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Nursing: A steady career is waiting for you!

Nursing remains one of the steadiest career choices in America today. There are now more than 2.7 million registered nurses in the United States, yet the profession is one of ten that is expected to grow the most within the next decade.

Many Americans are looking for a career that gives them a sense of accomplishment and that will help them find and maintain gainful employment and personal success. Nursing is one such career choice.

To succeed as a nurse, you must enjoy helping people. Being a nurse requires a scientific mind and technological skill. Nurses are independent, licensed professionals who play key roles in modern healthcare decisions.

A flexible career choice

Perhaps one of the reasons nursing remains such a popular career choice is the flexibility it offers. Nurses have the ability to work in many types of facilities anywhere in the world. Therefore, opportunities abound.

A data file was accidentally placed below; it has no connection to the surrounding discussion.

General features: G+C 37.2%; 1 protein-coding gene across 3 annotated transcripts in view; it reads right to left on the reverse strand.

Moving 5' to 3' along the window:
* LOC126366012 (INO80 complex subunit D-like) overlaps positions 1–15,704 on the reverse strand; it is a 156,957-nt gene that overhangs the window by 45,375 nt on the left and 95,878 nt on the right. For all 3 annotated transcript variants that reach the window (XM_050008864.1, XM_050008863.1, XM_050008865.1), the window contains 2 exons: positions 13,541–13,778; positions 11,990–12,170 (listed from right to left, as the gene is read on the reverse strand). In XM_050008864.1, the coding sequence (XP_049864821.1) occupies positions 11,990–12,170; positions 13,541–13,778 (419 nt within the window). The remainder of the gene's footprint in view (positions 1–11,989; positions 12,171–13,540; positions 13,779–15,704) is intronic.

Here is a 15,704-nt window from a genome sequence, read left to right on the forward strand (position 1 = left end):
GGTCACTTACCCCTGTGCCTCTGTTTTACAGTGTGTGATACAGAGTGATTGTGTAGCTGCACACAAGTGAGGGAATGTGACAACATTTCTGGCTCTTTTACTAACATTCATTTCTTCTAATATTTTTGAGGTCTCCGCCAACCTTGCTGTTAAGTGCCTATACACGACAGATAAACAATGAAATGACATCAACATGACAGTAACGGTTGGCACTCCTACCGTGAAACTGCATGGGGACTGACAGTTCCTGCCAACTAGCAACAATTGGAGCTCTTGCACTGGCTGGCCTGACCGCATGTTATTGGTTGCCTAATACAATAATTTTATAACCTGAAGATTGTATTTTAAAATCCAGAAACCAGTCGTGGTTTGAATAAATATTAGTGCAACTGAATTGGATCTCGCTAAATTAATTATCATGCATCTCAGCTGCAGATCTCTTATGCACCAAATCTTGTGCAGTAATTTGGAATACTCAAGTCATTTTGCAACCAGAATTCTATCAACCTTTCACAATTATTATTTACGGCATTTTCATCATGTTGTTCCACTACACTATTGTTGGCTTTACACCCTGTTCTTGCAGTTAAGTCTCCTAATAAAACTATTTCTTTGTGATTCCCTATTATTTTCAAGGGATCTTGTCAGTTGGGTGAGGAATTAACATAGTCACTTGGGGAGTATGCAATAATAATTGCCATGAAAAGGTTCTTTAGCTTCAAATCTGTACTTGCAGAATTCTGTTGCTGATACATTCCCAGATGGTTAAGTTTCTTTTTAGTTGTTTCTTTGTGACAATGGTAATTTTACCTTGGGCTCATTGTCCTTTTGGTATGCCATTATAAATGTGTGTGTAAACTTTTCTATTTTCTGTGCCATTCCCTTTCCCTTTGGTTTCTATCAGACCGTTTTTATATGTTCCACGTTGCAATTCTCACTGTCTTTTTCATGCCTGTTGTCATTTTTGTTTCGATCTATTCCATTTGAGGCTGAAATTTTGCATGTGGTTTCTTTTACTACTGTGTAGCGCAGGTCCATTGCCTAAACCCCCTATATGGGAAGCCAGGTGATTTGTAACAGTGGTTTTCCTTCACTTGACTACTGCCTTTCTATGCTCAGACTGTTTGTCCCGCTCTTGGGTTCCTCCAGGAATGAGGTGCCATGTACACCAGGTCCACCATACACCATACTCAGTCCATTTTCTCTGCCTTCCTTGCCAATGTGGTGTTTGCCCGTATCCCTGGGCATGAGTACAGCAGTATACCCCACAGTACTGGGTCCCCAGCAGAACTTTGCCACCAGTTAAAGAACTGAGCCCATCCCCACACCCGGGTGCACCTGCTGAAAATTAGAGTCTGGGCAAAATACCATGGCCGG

For a traditional career, nursing is extremely flexible. You can be a man or a woman. And you can work in an urban, suburban or rural setting. For these reasons, nursing has become the career of choice among high school graduates. Nursing careers are attractive to adults who are re-entering the workforce or who are hoping to make a mid-life career change.

Choose to be challenged

Most registered nurses work in hospitals, on the front lines of the medical profession. This offers you a number of challenging opportunities for success within a given specialty. You might find yourself working as a medical/surgical nurse caring for a patient during an operation. Perhaps you will become an ER nurse, responding to the needs of a trauma patient. Or how about work as an obstetrics nurse, assisting a first-time mother with childbirth.